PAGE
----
Bread prices in Jordan have increased by as much as 60 percent, after the country’s government said a decision to end subsidies on the staple will take effect on Saturday.
The move, which is part of a drive to tackle the country’s budget woes, is the first of its kind in over two decades.
It comes 10 days after Jordan’s Cabinet announced a major package of IMF-guided tax hikes aimed at gradually lowering record public debt.
While many types of popular breads will not be affected by the cuts, the price of a kilo of white bread shot up by 60 percent from 0.40 dinars to 0.25. Other bread types increased in price by almost 50 percent.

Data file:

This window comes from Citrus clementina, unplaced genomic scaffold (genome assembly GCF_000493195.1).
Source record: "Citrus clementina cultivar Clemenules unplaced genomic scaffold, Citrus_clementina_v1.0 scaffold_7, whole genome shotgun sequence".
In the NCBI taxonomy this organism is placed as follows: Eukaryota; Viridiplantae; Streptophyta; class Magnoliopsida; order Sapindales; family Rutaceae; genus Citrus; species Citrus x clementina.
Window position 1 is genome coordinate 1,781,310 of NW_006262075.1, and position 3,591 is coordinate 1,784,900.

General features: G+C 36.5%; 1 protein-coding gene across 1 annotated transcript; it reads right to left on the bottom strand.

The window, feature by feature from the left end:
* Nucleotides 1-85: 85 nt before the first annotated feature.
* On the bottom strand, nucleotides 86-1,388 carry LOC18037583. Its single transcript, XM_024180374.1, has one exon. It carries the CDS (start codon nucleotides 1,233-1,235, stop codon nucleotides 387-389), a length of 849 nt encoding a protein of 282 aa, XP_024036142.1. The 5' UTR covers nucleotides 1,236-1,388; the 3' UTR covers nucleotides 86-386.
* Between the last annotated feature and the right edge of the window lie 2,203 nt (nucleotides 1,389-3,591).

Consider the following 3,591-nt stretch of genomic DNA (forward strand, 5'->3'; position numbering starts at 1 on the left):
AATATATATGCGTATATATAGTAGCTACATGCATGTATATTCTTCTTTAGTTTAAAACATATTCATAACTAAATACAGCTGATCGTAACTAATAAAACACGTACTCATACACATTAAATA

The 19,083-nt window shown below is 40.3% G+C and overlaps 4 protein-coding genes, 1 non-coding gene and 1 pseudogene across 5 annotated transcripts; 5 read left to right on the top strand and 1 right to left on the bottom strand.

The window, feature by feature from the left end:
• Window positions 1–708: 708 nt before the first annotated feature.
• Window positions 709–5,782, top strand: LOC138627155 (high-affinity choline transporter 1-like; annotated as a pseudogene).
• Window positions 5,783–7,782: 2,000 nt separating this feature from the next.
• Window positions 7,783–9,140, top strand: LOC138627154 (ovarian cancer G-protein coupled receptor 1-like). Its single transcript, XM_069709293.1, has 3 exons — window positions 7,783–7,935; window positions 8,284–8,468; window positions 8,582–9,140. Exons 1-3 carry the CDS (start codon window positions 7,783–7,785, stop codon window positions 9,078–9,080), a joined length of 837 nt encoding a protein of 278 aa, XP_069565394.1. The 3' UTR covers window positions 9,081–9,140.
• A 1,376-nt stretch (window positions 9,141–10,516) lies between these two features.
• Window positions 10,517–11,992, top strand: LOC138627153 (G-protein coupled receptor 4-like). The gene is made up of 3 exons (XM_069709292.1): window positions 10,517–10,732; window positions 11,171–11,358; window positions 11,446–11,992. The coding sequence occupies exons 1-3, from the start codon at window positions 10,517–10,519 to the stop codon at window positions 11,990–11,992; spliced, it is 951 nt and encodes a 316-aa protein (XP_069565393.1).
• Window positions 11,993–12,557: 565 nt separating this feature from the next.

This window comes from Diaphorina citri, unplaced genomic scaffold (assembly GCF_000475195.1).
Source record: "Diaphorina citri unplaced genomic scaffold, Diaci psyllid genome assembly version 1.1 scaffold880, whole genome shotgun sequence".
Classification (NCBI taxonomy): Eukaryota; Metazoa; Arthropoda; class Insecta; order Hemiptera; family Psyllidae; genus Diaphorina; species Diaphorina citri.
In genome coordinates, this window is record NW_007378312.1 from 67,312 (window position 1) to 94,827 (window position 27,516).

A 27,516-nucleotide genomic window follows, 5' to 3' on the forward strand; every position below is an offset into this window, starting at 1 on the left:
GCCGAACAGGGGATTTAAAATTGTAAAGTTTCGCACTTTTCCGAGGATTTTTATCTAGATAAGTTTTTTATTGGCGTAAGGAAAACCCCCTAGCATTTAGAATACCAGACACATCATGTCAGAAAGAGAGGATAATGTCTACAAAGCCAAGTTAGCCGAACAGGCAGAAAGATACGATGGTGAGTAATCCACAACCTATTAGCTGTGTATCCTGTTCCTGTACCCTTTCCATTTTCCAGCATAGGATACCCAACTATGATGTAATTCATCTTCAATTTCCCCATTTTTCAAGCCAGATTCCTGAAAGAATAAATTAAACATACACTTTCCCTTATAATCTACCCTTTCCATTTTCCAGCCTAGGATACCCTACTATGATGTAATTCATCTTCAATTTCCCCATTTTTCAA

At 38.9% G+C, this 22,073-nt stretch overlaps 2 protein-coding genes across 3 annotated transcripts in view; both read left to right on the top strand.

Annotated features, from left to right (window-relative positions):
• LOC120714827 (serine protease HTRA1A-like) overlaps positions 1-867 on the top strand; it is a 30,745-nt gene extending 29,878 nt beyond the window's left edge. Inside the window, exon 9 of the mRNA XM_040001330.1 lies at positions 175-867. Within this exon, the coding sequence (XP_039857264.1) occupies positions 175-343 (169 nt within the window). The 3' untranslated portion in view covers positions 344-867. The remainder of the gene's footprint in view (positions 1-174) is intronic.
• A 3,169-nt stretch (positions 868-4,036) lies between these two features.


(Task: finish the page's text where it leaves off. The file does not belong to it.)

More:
The last time Jordan significantly raised bread prices, in 1996, protests broke out across the country against the move. The increase was ushered in by requirements for new credit set by the International Monetary Fund requirements.
This time, Jordan has implemented a mechanism to offset the impact on the poor by cash transfers.
Prime Minister Hani al-Mulki has argued that delaying the subsidy cut would further harm the country’s finances.
In an attempt to soften the blow, Al-Mulki’s office also tweeted out an infographic showing a comparison of bread prices across the Middle East.